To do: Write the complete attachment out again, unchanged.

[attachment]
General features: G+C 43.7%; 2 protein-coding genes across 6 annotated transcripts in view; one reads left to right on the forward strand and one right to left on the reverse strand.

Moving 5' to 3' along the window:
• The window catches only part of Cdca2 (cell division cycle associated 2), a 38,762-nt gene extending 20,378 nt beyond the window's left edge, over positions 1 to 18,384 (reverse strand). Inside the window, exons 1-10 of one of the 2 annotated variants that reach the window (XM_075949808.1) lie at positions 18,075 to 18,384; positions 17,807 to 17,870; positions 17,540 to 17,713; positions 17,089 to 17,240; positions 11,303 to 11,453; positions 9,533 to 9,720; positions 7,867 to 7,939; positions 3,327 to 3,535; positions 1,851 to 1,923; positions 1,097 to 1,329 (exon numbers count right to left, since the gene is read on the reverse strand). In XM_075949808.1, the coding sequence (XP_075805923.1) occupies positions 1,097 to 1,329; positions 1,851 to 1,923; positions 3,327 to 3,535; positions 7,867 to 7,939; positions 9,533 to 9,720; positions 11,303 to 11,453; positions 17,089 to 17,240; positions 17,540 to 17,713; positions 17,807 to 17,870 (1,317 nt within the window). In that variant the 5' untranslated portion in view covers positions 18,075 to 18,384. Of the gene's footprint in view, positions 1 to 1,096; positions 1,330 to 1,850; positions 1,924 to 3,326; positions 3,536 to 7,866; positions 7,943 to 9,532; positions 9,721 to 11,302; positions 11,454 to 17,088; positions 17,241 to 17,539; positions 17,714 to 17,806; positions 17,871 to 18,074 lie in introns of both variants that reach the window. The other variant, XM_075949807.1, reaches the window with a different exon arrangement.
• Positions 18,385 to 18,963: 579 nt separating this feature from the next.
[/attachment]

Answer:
General features: G+C 43.7%; 2 protein-coding genes across 6 annotated transcripts in view; one reads left to right on the forward strand and one right to left on the reverse strand.

Moving 5' to 3' along the window:
• The window catches only part of Cdca2 (cell division cycle associated 2), a 38,762-nt gene extending 20,378 nt beyond the window's left edge, over positions 1 to 18,384 (reverse strand). Inside the window, exons 1-10 of one of the 2 annotated variants that reach the window (XM_075949808.1) lie at positions 18,075 to 18,384; positions 17,807 to 17,870; positions 17,540 to 17,713; positions 17,089 to 17,240; positions 11,303 to 11,453; positions 9,533 to 9,720; positions 7,867 to 7,939; positions 3,327 to 3,535; positions 1,851 to 1,923; positions 1,097 to 1,329 (exon numbers count right to left, since the gene is read on the reverse strand). In XM_075949808.1, the coding sequence (XP_075805923.1) occupies positions 1,097 to 1,329; positions 1,851 to 1,923; positions 3,327 to 3,535; positions 7,867 to 7,939; positions 9,533 to 9,720; positions 11,303 to 11,453; positions 17,089 to 17,240; positions 17,540 to 17,713; positions 17,807 to 17,870 (1,317 nt within the window). In that variant the 5' untranslated portion in view covers positions 18,075 to 18,384. Of the gene's footprint in view, positions 1 to 1,096; positions 1,330 to 1,850; positions 1,924 to 3,326; positions 3,536 to 7,866; positions 7,943 to 9,532; positions 9,721 to 11,302; positions 11,454 to 17,088; positions 17,241 to 17,539; positions 17,714 to 17,806; positions 17,871 to 18,074 lie in introns of both variants that reach the window. The other variant, XM_075949807.1, reaches the window with a different exon arrangement.
• Positions 18,385 to 18,963: 579 nt separating this feature from the next.